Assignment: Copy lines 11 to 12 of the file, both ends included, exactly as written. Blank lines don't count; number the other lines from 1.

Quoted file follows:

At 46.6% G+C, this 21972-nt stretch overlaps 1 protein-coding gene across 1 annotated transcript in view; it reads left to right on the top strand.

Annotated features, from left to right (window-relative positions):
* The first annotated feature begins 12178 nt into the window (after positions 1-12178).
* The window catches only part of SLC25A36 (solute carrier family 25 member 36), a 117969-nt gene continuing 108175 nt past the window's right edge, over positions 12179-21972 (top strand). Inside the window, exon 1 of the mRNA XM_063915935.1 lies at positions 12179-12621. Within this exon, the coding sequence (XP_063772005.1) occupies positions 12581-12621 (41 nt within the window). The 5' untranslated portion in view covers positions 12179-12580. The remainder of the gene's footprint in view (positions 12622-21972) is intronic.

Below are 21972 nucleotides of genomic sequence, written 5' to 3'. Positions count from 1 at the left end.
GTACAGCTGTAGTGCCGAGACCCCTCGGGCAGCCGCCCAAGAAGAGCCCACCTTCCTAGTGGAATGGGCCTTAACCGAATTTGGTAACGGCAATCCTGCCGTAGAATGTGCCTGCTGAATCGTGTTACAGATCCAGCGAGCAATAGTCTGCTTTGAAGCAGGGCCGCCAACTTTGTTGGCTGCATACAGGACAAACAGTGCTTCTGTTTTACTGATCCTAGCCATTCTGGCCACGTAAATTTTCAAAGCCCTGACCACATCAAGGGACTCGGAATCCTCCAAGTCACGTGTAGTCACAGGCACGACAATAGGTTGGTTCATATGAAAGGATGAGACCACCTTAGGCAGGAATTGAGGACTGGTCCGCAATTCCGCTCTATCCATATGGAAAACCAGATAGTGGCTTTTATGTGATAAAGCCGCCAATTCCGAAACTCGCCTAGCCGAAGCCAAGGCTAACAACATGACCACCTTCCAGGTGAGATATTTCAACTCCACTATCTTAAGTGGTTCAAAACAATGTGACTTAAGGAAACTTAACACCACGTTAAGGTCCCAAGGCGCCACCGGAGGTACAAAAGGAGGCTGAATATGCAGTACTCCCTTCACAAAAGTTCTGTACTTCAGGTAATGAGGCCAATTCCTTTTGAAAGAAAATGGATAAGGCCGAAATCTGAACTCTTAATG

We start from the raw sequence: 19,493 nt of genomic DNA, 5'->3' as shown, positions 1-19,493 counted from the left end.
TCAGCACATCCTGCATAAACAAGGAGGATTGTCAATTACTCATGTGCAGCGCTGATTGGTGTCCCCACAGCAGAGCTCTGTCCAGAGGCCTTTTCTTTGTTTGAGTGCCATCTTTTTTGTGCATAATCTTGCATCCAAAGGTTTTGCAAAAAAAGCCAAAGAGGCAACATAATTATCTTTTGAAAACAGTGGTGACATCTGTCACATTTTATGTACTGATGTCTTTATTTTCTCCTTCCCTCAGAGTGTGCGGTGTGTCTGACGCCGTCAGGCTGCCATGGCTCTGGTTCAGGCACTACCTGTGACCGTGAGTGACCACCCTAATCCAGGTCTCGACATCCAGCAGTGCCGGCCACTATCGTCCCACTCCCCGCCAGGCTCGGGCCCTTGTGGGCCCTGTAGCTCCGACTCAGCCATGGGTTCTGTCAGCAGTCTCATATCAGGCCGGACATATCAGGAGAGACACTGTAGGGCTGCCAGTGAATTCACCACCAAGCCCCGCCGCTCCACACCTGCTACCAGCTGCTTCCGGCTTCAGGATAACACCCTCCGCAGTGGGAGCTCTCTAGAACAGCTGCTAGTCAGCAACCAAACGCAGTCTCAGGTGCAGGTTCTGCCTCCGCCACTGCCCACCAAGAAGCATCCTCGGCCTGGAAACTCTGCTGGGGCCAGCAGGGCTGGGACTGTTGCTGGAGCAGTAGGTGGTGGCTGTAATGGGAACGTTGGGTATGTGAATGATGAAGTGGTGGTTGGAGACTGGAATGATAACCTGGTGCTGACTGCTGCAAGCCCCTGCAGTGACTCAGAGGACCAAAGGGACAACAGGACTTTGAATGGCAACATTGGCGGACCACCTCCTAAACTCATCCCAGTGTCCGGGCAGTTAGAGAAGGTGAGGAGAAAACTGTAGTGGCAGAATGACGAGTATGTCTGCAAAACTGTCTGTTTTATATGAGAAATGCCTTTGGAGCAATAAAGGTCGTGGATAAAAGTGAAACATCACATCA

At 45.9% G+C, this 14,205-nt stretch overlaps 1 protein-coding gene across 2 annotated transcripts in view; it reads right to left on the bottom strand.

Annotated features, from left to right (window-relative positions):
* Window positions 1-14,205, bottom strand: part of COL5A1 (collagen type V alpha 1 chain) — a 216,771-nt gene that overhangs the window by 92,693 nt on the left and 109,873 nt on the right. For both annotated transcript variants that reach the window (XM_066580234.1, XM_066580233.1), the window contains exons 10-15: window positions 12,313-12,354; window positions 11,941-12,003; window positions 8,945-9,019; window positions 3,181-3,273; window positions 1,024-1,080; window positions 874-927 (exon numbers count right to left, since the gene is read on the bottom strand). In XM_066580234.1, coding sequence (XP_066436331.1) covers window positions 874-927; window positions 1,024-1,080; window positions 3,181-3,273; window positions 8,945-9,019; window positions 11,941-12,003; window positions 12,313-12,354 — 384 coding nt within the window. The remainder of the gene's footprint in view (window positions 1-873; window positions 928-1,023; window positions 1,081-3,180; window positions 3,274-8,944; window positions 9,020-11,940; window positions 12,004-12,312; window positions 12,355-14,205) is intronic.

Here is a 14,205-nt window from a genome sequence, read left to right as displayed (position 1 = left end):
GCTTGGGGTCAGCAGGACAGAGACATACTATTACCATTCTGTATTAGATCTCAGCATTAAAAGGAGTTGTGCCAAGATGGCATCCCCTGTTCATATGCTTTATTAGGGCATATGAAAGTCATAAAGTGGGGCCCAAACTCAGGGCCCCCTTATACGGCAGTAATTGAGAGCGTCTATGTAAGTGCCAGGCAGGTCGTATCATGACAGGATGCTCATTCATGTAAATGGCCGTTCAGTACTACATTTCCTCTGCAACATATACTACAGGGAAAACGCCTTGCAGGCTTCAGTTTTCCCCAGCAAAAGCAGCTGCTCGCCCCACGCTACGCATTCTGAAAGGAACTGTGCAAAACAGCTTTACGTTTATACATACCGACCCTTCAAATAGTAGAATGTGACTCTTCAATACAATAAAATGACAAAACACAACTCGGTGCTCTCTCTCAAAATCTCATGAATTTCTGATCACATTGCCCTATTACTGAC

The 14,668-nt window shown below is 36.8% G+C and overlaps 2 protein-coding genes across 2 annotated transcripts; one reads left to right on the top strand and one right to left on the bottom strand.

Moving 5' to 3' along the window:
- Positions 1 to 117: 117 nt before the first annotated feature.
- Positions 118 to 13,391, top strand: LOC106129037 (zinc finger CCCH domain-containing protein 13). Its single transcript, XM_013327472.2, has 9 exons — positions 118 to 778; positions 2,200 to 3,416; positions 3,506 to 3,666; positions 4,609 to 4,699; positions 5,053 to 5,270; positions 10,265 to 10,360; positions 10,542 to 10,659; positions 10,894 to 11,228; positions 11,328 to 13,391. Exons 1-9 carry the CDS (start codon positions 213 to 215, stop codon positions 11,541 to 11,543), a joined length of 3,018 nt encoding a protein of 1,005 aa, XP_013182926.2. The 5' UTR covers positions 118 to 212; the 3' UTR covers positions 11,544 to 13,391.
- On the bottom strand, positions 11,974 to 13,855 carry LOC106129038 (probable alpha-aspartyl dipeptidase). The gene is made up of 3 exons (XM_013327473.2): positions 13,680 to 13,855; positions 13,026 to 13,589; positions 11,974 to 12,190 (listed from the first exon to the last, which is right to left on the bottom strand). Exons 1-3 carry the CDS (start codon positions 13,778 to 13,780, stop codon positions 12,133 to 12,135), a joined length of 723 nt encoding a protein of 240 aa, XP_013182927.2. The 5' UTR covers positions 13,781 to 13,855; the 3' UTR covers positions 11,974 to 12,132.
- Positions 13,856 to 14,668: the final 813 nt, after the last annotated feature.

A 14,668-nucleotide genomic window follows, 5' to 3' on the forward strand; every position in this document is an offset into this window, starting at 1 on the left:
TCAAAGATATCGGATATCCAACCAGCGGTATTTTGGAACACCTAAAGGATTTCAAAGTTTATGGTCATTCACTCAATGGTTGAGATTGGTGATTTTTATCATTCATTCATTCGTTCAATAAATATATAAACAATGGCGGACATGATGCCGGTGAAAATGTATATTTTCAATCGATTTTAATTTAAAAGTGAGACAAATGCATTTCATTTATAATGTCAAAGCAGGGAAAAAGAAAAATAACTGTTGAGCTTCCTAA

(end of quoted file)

* Window positions 1-14,205, bottom strand: part of COL5A1 (collagen type V alpha 1 chain) — a 216,771-nt gene that overhangs the window by 92,693 nt on the left and 109,873 nt on the right. For both annotated transcript variants that reach the window (XM_066580234.1, XM_066580233.1), the window contains exons 10-15: window positions 12,313-12,354; window positions 11,941-12,003; window positions 8,945-9,019; window positions 3,181-3,273; window positions 1,024-1,080; window positions 874-927 (exon numbers count right to left, since the gene is read on the bottom strand). In XM_066580234.1, coding sequence (XP_066436331.1) covers window positions 874-927; window positions 1,024-1,080; window positions 3,181-3,273; window positions 8,945-9,019; window positions 11,941-12,003; window positions 12,313-12,354 — 384 coding nt within the window. The remainder of the gene's footprint in view (window positions 1-873; window positions 928-1,023; window positions 1,081-3,180; window positions 3,274-8,944; window positions 9,020-11,940; window positions 12,004-12,312; window positions 12,355-14,205) is intronic.

Here is a 14,205-nt window from a genome sequence, read left to right as displayed (position 1 = left end):